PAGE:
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Dead Squirrels in Wall

Squirrel (4)     I thought I’d take care of the squirrel in the attic on my own, but I had no idea I’d end up with dead baby squirrels in the wall.

I’d discovered I had a squirrel in the attic one day when I heard some noises, went to investigate, and found the evidence.  Some of the attic insulation had been pushed down to next to nothing, there were droppings everywhere and a nasty smell, and the boxes we used to store our stuff had been chewed through.  The quilt my grandmother made had some of the stuffing pulled out of it, and some of the books and papers we had stored up there were trashed.

My husband’s been stressed out at work, so a squirrel in the attic was the last thing I wanted him to have to deal with.  He’d survived his company’s layoffs, but he now had to work twice as hard without extra pay to cover the work that was normally done by three people.  I decided not to tell him about the squirrel in the attic until I’d solved the problem.

Early in the morning, about the time I usually heard the noises in the attic, I armed myself with a hammer, nails, and chicken wire, and waited quietly outside watching the roof line.  Sure enough, after about 25 minutes of waiting and watching, a squirrel squirmed out of a small gap next to the attic vent and jumped up into a nearby tree branch.  I grabbed the ladder, and spent the next two hours climbing, swearing, sweating and trying not to fall while I hammered ugly chicken wire over the gap.

Problem solved.  Husband none the wiser.

About two months later, I started to smell a nasty smell in my son’s bedroom.  I made him clean it, then I cleaned it properly while he was at school.  I still couldn’t find anything.  I spent the good part of an afternoon sniffing around, and finally determined the smell was coming from inside one of the walls.  Yet another problem I didn’t want to add to my husband’s burdens.

I ended up cutting away a small square of the wall, put the flashlight setting on my cell phone, turned its camera on, and stuck my phone inside the wall so I could figure out what was going on.

Dead baby squirrels were inside the wall.

I must have sealed up mama squirrel’s access to my attic, without knowing there was a nest with baby squirrels in there.  Apparently they squirmed around and fell down inside the wall.  I could only see two of them.  I hoped there weren’t more.

I think it just might be time to involve my husband.  Unless . . . I could get Allstate Animal Control out here in the next day or two and they could get the dead baby squirrels out of the wall.  Maybe, just maybe, my husband doesn’t have to deal with yet another problem.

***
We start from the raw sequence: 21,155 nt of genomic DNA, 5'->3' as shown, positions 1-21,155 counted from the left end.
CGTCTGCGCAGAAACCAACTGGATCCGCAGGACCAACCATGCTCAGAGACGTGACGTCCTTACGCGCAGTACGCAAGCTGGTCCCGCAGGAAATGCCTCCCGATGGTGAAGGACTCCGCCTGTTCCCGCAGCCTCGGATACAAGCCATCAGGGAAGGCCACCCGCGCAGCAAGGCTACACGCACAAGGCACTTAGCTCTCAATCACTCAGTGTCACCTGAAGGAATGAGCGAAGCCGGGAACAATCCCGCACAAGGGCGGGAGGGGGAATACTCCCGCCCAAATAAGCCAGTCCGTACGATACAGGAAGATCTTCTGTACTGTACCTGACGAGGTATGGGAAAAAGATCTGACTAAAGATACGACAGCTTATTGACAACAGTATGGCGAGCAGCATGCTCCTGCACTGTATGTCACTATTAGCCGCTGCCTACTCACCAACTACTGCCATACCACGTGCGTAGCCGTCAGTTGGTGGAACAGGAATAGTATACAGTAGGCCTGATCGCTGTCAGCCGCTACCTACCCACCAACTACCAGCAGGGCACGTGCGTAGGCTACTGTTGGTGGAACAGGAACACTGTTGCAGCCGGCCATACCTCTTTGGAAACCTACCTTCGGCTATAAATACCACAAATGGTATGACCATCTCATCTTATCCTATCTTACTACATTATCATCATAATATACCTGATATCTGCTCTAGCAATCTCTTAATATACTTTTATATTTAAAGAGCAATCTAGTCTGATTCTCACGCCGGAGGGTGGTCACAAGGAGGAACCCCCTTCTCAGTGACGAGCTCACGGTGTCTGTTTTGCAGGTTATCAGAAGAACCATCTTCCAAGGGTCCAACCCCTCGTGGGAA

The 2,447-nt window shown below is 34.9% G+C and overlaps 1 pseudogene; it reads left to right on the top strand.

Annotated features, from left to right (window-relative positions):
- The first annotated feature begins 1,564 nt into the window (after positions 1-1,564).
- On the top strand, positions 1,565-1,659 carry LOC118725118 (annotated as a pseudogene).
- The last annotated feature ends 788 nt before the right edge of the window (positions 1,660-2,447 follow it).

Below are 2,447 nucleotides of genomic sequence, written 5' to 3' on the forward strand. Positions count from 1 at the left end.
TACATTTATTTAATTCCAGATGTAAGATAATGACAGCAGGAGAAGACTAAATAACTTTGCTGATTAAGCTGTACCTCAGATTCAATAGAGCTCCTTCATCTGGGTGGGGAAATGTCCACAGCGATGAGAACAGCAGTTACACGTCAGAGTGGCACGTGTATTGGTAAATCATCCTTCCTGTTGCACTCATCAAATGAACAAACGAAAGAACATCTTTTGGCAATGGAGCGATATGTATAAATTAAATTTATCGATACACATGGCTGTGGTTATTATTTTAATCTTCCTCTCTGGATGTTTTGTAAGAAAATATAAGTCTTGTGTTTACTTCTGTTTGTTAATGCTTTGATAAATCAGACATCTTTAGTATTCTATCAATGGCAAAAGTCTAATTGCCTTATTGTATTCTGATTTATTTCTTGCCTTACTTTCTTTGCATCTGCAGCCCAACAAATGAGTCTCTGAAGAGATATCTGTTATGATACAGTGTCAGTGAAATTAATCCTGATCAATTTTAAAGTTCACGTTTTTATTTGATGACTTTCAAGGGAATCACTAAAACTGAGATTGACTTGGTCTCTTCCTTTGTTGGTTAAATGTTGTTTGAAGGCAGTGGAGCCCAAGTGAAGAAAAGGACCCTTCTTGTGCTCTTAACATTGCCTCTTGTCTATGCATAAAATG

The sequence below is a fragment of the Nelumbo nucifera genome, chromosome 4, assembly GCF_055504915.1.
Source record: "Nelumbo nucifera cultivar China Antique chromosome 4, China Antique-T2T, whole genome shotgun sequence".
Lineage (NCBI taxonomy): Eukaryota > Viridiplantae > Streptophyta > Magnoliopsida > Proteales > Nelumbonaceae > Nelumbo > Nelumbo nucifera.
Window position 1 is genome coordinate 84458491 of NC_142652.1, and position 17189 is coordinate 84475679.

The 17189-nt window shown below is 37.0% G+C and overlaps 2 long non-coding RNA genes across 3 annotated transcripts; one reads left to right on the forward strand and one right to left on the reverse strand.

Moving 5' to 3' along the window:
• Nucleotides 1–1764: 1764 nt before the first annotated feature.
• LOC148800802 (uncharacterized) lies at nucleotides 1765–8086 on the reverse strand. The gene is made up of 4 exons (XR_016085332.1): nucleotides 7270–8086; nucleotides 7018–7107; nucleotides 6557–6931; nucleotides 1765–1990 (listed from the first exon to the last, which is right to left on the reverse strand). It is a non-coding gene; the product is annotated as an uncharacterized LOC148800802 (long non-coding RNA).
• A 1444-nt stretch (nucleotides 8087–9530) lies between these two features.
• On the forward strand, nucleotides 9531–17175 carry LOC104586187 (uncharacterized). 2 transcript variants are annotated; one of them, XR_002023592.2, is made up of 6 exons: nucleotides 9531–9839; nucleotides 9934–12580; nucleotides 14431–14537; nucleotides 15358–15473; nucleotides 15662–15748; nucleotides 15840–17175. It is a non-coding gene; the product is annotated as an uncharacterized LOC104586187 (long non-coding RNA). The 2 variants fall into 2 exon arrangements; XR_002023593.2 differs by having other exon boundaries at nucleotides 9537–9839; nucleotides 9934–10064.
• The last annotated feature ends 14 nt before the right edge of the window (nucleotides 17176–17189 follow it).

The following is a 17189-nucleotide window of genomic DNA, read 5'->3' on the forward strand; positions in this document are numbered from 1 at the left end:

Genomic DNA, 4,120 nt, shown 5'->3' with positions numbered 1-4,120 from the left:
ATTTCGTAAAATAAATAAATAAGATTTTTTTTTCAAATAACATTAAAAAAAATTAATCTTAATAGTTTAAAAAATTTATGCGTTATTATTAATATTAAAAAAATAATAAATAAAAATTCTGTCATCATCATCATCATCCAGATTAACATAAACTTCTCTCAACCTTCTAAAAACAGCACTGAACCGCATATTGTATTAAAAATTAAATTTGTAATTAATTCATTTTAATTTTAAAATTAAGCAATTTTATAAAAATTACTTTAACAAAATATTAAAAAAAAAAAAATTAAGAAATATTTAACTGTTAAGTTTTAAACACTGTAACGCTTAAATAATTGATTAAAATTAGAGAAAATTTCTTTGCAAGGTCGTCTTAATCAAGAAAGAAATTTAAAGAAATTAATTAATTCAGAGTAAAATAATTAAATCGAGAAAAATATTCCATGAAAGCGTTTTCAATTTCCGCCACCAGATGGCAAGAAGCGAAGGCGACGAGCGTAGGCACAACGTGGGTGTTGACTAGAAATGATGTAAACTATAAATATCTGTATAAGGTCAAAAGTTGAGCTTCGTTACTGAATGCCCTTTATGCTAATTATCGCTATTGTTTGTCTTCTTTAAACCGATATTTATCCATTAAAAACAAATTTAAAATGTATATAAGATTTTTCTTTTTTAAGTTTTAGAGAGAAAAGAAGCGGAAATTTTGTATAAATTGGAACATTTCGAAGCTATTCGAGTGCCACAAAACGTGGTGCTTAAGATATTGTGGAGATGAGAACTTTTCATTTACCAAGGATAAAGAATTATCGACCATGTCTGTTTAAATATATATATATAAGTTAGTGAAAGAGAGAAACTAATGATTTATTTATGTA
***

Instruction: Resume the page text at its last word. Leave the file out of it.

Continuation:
Dead Squirrels

squirrel removalAll right, some bizarre or perverse people will do some really weird things with a dead squirrel, in the name of “good, not-so-clean” fun.  They’ll put them in shadow boxes, stuff them and set them up in little scenes, strap them to the hood of their car, take funny pictures, throw them at other people, and one company’s even made beer bottles out of them.  It’s enough to make you shake your head and wonder about humanity.

But, when you have a dead squirrel rotting away in your walls, it is no laughing matter, and you really don’t care about the state of humanity.  You just want that dead squirrel removed as quickly as possible.

Maybe the squirrel got into the attic by chewing a small crack in the soffit just a little bit wider, or squeezing through a small hole next to a vent that wasn’t sealed properly.  Most species of squirrels have several dens in their territory, and that can include your walls, your attic, your chimney, or wherever else looks like a nice, warm and protected space.

Once inside, the squirrel found the joys of insulation, which doesn’t irritate its skin the way it irritates ours.  Maybe you’ve got some personal property stored up there, and it gnawed its way through a box and went exploring through your stuff, urinating and defecating wherever it pleased and stealing things to use for its nest.  It has to constantly chew on things, and plastic boxes, wiring, soft metals, cardboard, and wood are great materials for it to use to file its teeth down.

Squirrels love to explore, and it ran all over your building, chewing, contaminating, investigating.  Then one day, it went the way of all living creatures and passed away in a wall space.  You didn’t even know the dead squirrel was there, until the smell in that room got stronger and stronger and bad and then worse.  Maybe flies found it quickly and laid eggs, which developed into maggots, which then became flies, and now you have a fly problem in your building.  Maybe it’s just the odor of decomposing flesh that’s overpowering you.  Maybe there’s more than one dead squirrel rotting away in there.

Suddenly, stuffed squirrels posed to look like they’re doing the cha-cha isn’t so charming anymore.  You want that dead squirrel removed and quick, and you want to make sure you don’t have any other squirrels living inside your building.  That’s when it’s time to contact a wildlife removal professional.  They can take care of the problem for you, and then maybe you can book a vacation to tour the museum full of dead squirrels posed as famous Americans.  Hey, whatever tickles your funny bone.